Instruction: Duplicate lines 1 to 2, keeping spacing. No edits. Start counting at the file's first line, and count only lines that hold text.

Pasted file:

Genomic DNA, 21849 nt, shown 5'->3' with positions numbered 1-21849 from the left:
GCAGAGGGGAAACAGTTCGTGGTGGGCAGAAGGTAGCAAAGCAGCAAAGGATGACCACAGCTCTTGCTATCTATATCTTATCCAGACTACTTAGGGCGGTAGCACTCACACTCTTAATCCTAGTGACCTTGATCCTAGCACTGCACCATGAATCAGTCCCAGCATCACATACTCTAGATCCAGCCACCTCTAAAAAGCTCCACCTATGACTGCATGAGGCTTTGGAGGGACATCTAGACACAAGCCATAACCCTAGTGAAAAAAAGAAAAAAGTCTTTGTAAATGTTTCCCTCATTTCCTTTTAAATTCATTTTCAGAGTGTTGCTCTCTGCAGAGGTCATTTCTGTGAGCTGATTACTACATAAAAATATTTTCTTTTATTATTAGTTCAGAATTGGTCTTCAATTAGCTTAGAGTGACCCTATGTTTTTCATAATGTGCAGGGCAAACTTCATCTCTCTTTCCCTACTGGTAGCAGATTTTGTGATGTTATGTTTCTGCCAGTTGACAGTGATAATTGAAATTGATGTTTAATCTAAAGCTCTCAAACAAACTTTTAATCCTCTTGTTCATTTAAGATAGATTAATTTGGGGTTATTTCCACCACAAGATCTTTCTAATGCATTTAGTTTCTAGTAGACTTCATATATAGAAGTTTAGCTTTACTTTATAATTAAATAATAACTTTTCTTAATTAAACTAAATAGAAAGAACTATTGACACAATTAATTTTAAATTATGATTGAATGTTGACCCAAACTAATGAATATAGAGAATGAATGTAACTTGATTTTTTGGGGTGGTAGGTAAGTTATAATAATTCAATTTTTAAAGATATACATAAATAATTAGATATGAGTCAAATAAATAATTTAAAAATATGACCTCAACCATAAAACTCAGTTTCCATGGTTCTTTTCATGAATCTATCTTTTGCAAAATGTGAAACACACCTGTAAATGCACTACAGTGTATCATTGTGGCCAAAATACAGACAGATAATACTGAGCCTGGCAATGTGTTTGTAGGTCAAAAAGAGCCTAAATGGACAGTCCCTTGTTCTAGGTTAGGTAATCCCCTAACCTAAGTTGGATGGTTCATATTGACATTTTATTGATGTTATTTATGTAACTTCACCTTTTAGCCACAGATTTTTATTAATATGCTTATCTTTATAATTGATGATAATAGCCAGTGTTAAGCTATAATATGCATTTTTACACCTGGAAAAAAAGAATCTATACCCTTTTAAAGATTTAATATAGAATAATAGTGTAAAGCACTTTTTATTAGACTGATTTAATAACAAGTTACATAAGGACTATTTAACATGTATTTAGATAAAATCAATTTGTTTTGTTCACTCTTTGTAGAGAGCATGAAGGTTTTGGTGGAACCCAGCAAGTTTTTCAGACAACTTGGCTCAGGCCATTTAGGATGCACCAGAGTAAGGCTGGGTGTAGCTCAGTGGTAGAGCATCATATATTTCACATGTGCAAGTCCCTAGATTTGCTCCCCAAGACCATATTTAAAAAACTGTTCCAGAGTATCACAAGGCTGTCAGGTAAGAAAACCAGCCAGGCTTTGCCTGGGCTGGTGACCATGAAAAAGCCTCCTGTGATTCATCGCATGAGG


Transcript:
Genomic DNA, 21849 nt, shown 5'->3' with positions numbered 1-21849 from the left:
GCAGAGGGGAAACAGTTCGTGGTGGGCAGAAGGTAGCAAAGCAGCAAAGGATGACCACAGCTCTTGCTATCTATATCTTATCCAGACTACTTAGGGCGGTAGCACTCACACTCTTAATCCTAGTGACCTTGATCCTAGCACTGCACCATGAATCAGTCCCAGCATCACATACTCTAGATCCAGCCACCTCTAAAAAGCTCCACCTATGACTGCATGAGGCTTTGGAGGGACATCTAGACACAAGCCATAACCCTAGTGAAAAAAAGAAAAAAGTCTTTGTAAATGTTTCCCTCATTTCCTTTTAAATTCATTTTCAGAGTGTTGCTCTCTGCAGAGGTCATTTCTGTGAGCTGATTACTACATAAAAATATTTTCTTTTATTATTAGTTCAGAATTGGTCTTCAATTAGCTTAGAGTGACCCTATGTTTTTCATAATGTGCAGGGCAAACTTCATCTCTCTTTCCCTACTGGTAGCAGATTTTGTGATGTTATGTTTCTGCCAGTTGACAGTGATAATTGAAATTGATGTTTAATCTAAAGCTCTCAAACAAACTTTTAATCCTCTTGTTCATTTAAGATAGATTAATTTGGGGTTATTTCCACCACAAGATCTTTCTAATGCATTTAGTTTCTAGTAGACTTCATATATAGAAGTTTAGCTTTACTTTATAATTAAATAATAACTTTTCTTAATTAAACTAAATAGAAAGAACTATTGACACAATTAATTTTAAATTATGATTGAATGTTGACCCAAACTAATGAATATAGAGAATGAATGTAACTTGATTTTTTGGGGTGGTAGGTAAGTTATAATAATTCAATTTTTAAAGATATACATAAATAATTAGATATGAGTCAAATAAATAATTTAAAAATATGACCTCAACCATAAAACTCAGTTTCCATGGTTCTTTTCATGAATCTATCTTTTGCAAAATGTGAAACACACCTGTAAATGCACTACAGTGTATCATTGTGGCCAAAATACAGACAGATAATACTGAGCCTGGCAATGTGTTTGTAGGTCAAAAAGAGCCTAAATGGACAGTCCCTTGTTCTAGGTTAGGTAATCCCCTAACCTAAGTTGGATGGTTCATATTGACATTTTATTGATGTTATTTATGTAACTTCACCTTTTAGCCACAGATTTTTATTAATATGCTTATCTTTATAATTGATGATAATAGCCAGTGTTAAGCTATAATATGCATTTTTACACCTGGAAAAAAAGAATCTATACCCTTTTAAAGATTTAATATAGAATAATAGTGTAAAGCACTTTTTATTAGACTGATTTAATAACAAGTTACATAAGGACTATTTAACATGTATTTAGATAAAATCAATTTGTTTTGTTCACTCTTTGTAGAGAGCATGAAGGTTTTGGTGGAACCCAGCAAGTTTTTCAGACAACTTGGCTCAGGCCATTTAGGATGCACCAGAGTAAGGCTGGGTGTAGCTCAGTGGTAGAGCATCATATATTTCACATGTGCAAGTCCCTAGATTTGCTCCCCAAGACCATATTTAAAAAACTGTTCCAGAGTATCACAAGGCTGTCAGGTAAGAAAACCAGCCAGGCTTTGCCTGGGCTGGTGACCATGAAAAAGCCTCCTGTGATTCATCGCATGAGG